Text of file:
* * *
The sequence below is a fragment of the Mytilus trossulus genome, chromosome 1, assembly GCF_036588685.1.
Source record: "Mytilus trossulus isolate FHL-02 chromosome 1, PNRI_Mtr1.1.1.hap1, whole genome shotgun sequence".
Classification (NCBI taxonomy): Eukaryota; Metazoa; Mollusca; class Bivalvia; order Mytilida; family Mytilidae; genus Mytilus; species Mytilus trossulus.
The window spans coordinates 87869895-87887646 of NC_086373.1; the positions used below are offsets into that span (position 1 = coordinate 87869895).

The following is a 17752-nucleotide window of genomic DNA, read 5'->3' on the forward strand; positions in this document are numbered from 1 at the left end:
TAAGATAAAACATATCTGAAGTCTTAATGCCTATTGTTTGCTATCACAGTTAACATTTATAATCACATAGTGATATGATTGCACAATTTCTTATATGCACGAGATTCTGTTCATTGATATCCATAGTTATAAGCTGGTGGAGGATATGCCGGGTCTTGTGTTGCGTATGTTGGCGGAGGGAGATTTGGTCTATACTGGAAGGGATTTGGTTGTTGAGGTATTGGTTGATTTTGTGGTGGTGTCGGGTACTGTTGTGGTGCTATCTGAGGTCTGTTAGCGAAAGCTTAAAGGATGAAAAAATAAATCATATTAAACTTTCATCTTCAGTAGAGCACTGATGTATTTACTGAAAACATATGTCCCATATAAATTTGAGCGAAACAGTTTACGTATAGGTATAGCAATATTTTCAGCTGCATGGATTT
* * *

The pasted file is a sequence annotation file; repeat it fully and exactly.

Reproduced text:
The sequence below is a fragment of the Mytilus trossulus genome, chromosome 1, assembly GCF_036588685.1.
Source record: "Mytilus trossulus isolate FHL-02 chromosome 1, PNRI_Mtr1.1.1.hap1, whole genome shotgun sequence".
Classification (NCBI taxonomy): Eukaryota; Metazoa; Mollusca; class Bivalvia; order Mytilida; family Mytilidae; genus Mytilus; species Mytilus trossulus.
The window spans coordinates 87869895-87887646 of NC_086373.1; the positions used below are offsets into that span (position 1 = coordinate 87869895).

The following is a 17752-nucleotide window of genomic DNA, read 5'->3' on the forward strand; positions in this document are numbered from 1 at the left end:
TAAGATAAAACATATCTGAAGTCTTAATGCCTATTGTTTGCTATCACAGTTAACATTTATAATCACATAGTGATATGATTGCACAATTTCTTATATGCACGAGATTCTGTTCATTGATATCCATAGTTATAAGCTGGTGGAGGATATGCCGGGTCTTGTGTTGCGTATGTTGGCGGAGGGAGATTTGGTCTATACTGGAAGGGATTTGGTTGTTGAGGTATTGGTTGATTTTGTGGTGGTGTCGGGTACTGTTGTGGTGCTATCTGAGGTCTGTTAGCGAAAGCTTAAAGGATGAAAAAATAAATCATATTAAACTTTCATCTTCAGTAGAGCACTGATGTATTTACTGAAAACATATGTCCCATATAAATTTGAGCGAAACAGTTTACGTATAGGTATAGCAATATTTTCAGCTGCATGGATTT